Review: This House
“A Conservative government always eventually falls because they believe themselves entitled to power, and Labour governments always fall because they don’t,” is the advice of a wry Liberal in James Graham’s new play about Westminster in the 1970s under a catastrophic minority Labour government. It is also just one example from a full house of poignant epigrams peppering the script of this fast-paced production.
Set in the pleasingly claustrophobic Cottesloe theatre at the National, audience members are immediately hurtled into the sticky hell of the Commons, seated either in government or opposition seats in a set laid out to mirror the chamber, with Big Ben’s stammering clock hands beamed onto the back wall.
The play follows the activities of both Labour and Conservative whips’ offices, as they battle for the favour of the “odds and sods” – angry Scots raging about devolution, some drunken Irish, and Liberals in beige checked flares – in order to hold influence in the House governed by a precarious and potty-mouthed Labour minority. So ineffectual is it that at one point, an angry Scottish MP roars, “this isn’t a parliament, it’s a fucking purgatory!” Remind you of anything?
The heart of the drama lies in the tensions and occasional affections between the Tory and Labour whips, with stand-out performances by Philip Glenister as Walter, a burly Labour bruiser with a kind heart, and Charles Edwards as the honest posho, Jack – “can’t anyone in the North sit properly?” he asks on first visiting the Labour whips’ office for a cross-party meeting, “imagine it’s [the chair’s] a hay bale.”
Deputy chief whips Walter and Jack are torn as their respective offices fluctuate between strained gentleman’s alliances and all-out war – the Commons’ mace is wielded and swing about menacingly during a particularly heated division – and eventually, they are no longer allowed to ‘pair’. Pairing is the gentleman’s agreement between government and opposition whips which sees them match the number of their opponents’ MPs absent from a vote in order to cancel each other out.
It is these little Westminster-insider quirks that draw audience members into the grubby little world decried by one disillusioned MP: “it’s archaic, it’s old-fashioned, it’s bollocks.” We have a rollicking parliamentary lesson in ‘pairing’, ‘nodding through’, ‘wrecking amendments’ and the rather ominous ‘usual channels’ – and to avoid too much of a history lesson for an evening at the theatre, it’s all set to a soundtrack of David Bowie and Sex Pistols, provided by a live band playing in front of Big Ben’s sad old face.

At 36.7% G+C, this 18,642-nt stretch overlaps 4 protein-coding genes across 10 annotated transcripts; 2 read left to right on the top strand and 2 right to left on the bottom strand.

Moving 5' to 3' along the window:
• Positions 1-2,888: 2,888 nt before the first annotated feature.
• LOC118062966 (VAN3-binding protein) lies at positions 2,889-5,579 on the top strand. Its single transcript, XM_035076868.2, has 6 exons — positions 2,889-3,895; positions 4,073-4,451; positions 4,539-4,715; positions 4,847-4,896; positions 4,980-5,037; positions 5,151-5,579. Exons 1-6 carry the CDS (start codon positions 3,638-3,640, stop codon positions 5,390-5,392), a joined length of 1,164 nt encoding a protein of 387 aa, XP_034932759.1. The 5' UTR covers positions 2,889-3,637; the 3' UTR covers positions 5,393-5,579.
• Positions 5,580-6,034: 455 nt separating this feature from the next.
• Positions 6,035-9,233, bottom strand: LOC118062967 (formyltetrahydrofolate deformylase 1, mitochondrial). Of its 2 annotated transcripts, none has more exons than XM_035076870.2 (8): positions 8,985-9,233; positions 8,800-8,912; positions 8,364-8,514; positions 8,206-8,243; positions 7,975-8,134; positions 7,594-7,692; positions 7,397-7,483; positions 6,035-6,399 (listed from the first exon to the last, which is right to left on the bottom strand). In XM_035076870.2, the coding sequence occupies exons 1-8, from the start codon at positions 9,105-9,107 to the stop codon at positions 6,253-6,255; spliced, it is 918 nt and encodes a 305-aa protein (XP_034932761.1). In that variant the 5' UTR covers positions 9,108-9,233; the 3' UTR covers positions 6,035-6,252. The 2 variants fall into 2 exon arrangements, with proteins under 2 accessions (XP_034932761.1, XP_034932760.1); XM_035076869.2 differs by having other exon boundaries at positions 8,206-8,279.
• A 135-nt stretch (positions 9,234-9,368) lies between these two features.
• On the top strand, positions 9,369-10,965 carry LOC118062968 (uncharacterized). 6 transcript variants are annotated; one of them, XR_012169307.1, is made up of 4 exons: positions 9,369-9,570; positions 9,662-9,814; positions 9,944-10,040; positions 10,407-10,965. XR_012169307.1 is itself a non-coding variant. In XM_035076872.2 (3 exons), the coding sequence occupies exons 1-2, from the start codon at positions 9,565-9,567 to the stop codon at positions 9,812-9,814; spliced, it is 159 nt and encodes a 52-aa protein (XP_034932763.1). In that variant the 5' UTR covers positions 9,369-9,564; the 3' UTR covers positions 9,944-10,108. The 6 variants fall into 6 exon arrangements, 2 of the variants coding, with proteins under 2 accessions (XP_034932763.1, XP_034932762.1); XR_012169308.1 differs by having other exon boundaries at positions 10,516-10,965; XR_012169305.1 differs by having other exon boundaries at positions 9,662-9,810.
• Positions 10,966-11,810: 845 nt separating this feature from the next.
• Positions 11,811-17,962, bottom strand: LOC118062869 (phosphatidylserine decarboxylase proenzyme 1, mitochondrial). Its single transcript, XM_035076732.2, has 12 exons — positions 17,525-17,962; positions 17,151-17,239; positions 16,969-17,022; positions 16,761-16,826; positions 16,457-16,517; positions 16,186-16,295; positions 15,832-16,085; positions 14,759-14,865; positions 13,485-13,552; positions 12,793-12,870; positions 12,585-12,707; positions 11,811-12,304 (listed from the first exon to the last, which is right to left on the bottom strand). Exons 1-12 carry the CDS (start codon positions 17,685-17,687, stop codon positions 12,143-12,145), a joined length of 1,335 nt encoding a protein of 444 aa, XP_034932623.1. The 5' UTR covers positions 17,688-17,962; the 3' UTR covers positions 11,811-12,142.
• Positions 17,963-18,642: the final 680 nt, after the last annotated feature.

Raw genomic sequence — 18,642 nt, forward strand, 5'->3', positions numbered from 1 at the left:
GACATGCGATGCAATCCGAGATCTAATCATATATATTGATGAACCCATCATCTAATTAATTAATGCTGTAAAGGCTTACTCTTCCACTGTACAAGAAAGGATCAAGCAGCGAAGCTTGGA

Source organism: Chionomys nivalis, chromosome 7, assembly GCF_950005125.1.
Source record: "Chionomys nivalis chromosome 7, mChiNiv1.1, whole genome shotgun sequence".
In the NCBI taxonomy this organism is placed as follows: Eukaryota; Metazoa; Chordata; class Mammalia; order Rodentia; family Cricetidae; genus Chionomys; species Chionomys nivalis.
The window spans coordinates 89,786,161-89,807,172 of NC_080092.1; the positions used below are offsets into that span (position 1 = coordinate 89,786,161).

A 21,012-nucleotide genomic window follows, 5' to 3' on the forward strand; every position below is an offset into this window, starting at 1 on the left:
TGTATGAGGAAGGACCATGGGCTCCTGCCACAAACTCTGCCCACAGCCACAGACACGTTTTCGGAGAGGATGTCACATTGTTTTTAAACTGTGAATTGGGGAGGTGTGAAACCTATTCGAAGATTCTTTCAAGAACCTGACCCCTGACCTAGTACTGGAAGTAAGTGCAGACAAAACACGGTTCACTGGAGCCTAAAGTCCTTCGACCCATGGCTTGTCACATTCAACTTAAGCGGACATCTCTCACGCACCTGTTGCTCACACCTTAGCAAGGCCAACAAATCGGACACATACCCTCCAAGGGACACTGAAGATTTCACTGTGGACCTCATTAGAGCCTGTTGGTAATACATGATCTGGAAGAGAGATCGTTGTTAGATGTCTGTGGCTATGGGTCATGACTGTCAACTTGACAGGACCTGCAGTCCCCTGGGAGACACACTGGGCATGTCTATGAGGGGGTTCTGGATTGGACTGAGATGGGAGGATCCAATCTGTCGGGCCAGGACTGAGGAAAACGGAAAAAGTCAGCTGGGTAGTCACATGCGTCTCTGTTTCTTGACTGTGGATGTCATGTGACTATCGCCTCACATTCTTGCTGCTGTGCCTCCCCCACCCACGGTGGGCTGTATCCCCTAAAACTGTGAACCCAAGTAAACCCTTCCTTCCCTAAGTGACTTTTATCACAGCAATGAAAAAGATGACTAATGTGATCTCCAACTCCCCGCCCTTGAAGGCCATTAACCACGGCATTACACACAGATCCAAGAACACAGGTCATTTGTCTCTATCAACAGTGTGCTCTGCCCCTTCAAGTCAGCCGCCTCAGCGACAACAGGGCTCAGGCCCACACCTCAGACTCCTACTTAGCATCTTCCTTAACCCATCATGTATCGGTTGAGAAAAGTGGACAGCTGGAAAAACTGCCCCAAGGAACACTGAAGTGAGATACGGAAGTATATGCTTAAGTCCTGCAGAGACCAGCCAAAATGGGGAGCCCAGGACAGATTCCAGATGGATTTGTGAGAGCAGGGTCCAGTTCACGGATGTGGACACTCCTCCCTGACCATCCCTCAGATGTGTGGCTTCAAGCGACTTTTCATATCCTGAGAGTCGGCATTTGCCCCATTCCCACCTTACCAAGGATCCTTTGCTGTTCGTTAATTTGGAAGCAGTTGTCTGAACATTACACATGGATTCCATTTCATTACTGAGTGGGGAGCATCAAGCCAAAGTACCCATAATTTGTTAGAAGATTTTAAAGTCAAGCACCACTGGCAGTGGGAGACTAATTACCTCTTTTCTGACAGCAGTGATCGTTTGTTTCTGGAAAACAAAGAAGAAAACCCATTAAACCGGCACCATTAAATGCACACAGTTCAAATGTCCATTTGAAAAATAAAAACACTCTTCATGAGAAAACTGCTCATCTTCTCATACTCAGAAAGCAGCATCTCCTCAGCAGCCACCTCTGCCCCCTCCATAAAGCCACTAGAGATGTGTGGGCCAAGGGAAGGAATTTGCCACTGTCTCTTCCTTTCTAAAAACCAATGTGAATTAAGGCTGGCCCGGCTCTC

There is also some unlikely physical theatre, with singing and dancing in collective agony lamenting the “five years” left of such a difficult minority government, or in other words, “Labour Britain: it’s shit, but it’s equally shit for everyone.” Seventeen members die over the period, a record, and there is a touching scene in which one member throws himself into the Thames. His most recent motion had been regarding drowning statistics. The Labour whips are livid, as their minority becomes increasingly major. “Nobody dies in the Palace of Westminster” is the rule. Members are dragged in to vote on wheelchairs, by helicopter, boat, stretcher...
And if it seems far-fetched, these activities are based on the difficulties of the actual minority Labour government under Jim Callaghan as he steered through impossible alliances and was finally brought down by a vote of no confidence and succeeded by Thatcher. Although the conversations are imagined, and some characters and scenes altered for the drama, Graham based This House on real events, having interviewed individual politicians from the period. And the hectic mix of turmoil and unholy alliances are particularly apt for today’s coalition-led audience.
Furiously witty, and often touching, this is a treat for politics aficionados and civilians alike – except maybe if you’re from Redditch. According to one disgruntled young Tory, his constituency “sounds like a frog vomiting.”